Safety advocates are challenging teenagers to create a public service announcement aimed at reminding young drivers of the dangers of using cell phones or text messaging while driving.
As we reported on our Chicago Personal Injury Lawyer Blog, a new study by Seventeen Magazine suggests that teenagers understand the dangers but ignore the risks. Officials hope speaking to them in their own language will help reduce the risk of Chicago car accidents and traffic crashes caused by teen drivers throughout the country.
The “National Two-Second Turnoff Day Video Challenge” will encourage young drivers to take two seconds to turn off their cell phone before climbing behind the wheel — about the same amount of time it takes to get into an accident by taking their eyes off the road.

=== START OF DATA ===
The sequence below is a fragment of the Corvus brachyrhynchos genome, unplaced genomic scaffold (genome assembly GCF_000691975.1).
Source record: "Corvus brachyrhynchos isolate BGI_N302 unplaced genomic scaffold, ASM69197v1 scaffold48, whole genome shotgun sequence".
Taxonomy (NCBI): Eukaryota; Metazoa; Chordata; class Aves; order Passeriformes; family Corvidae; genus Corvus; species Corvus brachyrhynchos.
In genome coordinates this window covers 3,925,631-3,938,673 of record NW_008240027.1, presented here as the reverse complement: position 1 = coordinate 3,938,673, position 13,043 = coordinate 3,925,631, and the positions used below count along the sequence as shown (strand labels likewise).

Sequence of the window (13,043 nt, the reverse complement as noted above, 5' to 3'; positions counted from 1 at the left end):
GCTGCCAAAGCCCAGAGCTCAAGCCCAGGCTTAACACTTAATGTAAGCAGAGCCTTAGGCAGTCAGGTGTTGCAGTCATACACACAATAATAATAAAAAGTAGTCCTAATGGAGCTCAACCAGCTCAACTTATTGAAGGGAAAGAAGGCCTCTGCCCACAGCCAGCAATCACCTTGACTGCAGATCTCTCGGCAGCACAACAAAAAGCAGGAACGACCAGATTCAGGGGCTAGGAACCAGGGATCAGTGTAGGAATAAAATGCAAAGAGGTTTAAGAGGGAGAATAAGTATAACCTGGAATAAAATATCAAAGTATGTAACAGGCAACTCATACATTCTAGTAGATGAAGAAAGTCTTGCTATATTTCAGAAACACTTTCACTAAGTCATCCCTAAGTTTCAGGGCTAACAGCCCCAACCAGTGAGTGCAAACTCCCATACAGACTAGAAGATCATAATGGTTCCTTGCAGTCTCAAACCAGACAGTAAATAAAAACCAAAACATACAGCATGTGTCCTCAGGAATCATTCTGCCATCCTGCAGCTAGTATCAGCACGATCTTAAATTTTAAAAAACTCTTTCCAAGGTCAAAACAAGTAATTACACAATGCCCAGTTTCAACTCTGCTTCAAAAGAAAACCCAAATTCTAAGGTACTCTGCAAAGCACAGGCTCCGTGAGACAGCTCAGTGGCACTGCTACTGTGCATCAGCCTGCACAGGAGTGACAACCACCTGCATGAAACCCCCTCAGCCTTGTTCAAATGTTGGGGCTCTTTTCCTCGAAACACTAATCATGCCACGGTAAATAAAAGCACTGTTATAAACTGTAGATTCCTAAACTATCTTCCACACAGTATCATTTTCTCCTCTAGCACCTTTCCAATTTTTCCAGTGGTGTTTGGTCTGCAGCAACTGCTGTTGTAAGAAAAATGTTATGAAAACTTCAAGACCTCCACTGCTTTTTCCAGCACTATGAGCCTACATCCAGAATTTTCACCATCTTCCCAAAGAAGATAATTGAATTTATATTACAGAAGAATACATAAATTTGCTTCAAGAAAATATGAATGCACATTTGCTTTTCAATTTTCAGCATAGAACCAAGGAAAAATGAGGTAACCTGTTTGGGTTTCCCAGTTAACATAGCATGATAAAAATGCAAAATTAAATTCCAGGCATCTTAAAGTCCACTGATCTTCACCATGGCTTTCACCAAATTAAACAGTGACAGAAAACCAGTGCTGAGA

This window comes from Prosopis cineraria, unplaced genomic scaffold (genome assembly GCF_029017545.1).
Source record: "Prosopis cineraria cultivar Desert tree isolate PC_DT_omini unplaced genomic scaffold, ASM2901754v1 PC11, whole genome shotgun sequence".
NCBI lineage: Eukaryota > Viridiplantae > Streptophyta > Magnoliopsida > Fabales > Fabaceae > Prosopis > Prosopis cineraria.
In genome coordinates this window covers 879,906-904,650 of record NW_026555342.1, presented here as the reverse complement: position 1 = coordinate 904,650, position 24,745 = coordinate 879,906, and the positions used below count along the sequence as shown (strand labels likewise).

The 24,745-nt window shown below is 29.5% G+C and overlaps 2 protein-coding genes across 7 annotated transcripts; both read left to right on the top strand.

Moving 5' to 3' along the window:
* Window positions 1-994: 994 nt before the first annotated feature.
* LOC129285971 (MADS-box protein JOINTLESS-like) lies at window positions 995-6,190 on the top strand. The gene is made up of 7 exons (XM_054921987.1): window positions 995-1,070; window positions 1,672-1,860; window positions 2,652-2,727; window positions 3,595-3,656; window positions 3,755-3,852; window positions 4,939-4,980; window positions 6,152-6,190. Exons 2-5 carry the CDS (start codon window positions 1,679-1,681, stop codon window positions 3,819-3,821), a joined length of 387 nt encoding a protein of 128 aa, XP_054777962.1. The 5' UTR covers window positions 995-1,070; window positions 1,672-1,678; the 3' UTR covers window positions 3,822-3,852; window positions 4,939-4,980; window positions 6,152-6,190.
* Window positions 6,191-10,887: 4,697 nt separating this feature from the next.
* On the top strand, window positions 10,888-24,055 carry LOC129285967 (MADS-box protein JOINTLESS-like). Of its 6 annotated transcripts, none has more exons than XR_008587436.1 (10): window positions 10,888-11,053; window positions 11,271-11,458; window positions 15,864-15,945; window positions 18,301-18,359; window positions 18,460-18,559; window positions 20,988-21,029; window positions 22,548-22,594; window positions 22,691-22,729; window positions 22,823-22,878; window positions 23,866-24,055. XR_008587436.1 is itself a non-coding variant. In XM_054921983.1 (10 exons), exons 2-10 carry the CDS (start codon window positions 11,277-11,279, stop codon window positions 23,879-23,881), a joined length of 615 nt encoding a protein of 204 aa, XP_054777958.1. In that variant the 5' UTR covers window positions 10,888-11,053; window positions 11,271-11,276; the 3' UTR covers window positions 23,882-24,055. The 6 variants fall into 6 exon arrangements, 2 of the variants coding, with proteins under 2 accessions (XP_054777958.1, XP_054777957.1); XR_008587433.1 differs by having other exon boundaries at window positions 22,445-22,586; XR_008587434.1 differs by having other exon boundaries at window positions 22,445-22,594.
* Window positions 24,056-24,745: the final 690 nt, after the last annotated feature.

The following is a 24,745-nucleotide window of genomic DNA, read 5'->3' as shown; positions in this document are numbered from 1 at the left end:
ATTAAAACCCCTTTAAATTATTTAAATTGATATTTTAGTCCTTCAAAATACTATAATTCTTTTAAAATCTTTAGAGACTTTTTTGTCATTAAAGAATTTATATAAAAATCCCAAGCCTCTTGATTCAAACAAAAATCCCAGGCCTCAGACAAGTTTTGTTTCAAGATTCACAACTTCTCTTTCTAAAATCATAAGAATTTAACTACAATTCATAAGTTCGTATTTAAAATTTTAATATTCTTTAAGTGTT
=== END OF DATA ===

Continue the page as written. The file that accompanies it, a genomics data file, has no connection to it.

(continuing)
The challenge runs from Aug. 2 to Sept. 10 and the winning video will be aired during National Two Second Turnoff Day on Sept. 17. The video will also be part of the national Distracted Driving Summit scheduled for Sept. 21.
A teen driver entry form is available here.
“One in four teen drivers say they’ve texted behind the wheel, and that’s a trend we’ve got to confront head on,” said U.S. Transportation Secretary Ray LaHood. “This contest is an innovative and fun way to get teens involved in spreading the word about the importance of keeping their eyes on the road – and off their phones.”
The National Highway Traffic Safety Administration reports that 6,000 motorists are killed and more than 500,000 are injured each year in accidents caused by distracted drivers.
“Eighty-Six percent of teens know that distracted driving is dangerous-and they do it anyway,” says Ann Shoket, editor in chief of Seventeen Magazine. “This contest helps teens hammer the real danger of driving while distracted to prevent accidents and save lives.”
A total of 164 motorists were killed in Illinois car accidents involving young drivers in 2008, according to government statistics.
If you or a loved one has been injured in an accident, contact Abels & Annes for a free consultation to discuss your rights. Call (866) 99-ABELS. There is no fee unless you win.